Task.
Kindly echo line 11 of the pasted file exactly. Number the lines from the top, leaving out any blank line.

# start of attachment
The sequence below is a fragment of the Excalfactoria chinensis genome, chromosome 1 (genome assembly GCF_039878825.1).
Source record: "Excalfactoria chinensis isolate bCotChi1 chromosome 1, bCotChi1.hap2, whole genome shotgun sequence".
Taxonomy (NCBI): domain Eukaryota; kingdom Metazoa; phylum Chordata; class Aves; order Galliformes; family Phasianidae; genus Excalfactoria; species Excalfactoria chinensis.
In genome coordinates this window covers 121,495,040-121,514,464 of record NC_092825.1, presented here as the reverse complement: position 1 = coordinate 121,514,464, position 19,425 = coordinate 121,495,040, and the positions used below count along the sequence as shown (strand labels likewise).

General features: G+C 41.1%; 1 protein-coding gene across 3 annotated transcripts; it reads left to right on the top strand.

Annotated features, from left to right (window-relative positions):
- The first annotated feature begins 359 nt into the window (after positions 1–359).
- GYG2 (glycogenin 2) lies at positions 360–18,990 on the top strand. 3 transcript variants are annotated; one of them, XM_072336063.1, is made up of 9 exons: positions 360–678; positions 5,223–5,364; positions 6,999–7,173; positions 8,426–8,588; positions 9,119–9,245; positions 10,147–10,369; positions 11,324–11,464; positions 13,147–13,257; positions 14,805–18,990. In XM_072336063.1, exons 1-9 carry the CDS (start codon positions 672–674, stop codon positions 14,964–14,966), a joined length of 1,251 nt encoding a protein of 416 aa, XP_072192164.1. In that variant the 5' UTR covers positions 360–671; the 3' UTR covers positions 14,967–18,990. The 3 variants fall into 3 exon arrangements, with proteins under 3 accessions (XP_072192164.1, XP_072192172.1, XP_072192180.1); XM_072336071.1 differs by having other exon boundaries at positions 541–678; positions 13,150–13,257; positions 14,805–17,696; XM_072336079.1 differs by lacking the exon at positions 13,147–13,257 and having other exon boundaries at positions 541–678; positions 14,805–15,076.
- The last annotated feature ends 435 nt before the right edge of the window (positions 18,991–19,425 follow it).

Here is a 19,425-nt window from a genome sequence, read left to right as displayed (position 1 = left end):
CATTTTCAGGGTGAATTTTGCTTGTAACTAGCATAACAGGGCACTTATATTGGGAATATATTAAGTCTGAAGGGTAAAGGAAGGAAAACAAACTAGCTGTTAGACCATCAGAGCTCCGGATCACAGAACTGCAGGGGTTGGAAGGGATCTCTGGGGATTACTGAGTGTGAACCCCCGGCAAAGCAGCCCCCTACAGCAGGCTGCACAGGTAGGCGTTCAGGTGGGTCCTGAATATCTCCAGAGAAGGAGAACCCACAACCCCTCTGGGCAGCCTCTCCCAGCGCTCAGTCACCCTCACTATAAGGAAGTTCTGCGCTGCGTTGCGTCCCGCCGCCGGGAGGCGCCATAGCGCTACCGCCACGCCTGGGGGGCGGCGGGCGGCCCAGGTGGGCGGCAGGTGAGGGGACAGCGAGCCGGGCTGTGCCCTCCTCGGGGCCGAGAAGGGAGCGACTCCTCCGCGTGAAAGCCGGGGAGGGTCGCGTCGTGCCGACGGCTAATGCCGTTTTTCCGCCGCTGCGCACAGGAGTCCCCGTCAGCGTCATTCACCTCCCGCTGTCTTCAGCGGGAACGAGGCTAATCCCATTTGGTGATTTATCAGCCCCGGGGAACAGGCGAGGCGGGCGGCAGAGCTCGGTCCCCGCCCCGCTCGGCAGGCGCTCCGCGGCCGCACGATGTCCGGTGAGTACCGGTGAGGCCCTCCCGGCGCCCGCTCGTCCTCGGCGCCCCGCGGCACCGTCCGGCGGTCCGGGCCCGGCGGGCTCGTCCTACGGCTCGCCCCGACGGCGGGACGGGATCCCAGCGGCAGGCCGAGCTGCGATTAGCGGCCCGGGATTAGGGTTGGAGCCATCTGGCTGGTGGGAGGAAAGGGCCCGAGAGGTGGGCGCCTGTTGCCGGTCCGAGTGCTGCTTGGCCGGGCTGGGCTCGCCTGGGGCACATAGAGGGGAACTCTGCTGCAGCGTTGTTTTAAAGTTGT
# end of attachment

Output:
CATTTTCAGGGTGAATTTTGCTTGTAACTAGCATAACAGGGCACTTATATTGGGAATATATTAAGTCTGAAGGGTAAAGGAAGGAAAACAAACTAGCTGTTAGACCATCAGAGCTCCGGATCACAGAACTGCAGGGGTTGGAAGGGATCTCTGGGGATTACTGAGTGTGAACCCCCGGCAAAGCAGCCCCCTACAGCAGGCTGCACAGGTAGGCGTTCAGGTGGGTCCTGAATATCTCCAGAGAAGGAGAACCCACAACCCCTCTGGGCAGCCTCTCCCAGCGCTCAGTCACCCTCACTATAAGGAAGTTCTGCGCTGCGTTGCGTCCCGCCGCCGGGAGGCGCCATAGCGCTACCGCCACGCCTGGGGGGCGGCGGGCGGCCCAGGTGGGCGGCAGGTGAGGGGACAGCGAGCCGGGCTGTGCCCTCCTCGGGGCCGAGAAGGGAGCGACTCCTCCGCGTGAAAGCCGGGGAGGGTCGCGTCGTGCCGACGGCTAATGCCGTTTTTCCGCCGCTGCGCACAGGAGTCCCCGTCAGCGTCATTCACCTCCCGCTGTCTTCAGCGGGAACGAGGCTAATCCCATTTGGTGATTTATCAGCCCCGGGGAACAGGCGAGGCGGGCGGCAGAGCTCGGTCCCCGCCCCGCTCGGCAGGCGCTCCGCGGCCGCACGATGTCCGGTGAGTACCGGTGAGGCCCTCCCGGCGCCCGCTCGTCCTCGGCGCCCCGCGGCACCGTCCGGCGGTCCGGGCCCGGCGGGCTCGTCCTACGGCTCGCCCCGACGGCGGGACGGGATCCCAGCGGCAGGCCGAGCTGCGATTAGCGGCCCGGGATTAGGGTTGGAGCCATCTGGCTGGTGGGAGGAAAGGGCCCGAGAGGTGGGCGCCTGTTGCCGGTCCGAGTGCTGCTTGGCCGGGCTGGGCTCGCCTGGGGCACATAGAGGGGAACTCTGCTGCAGCGTTGTTTTAAAGTTGT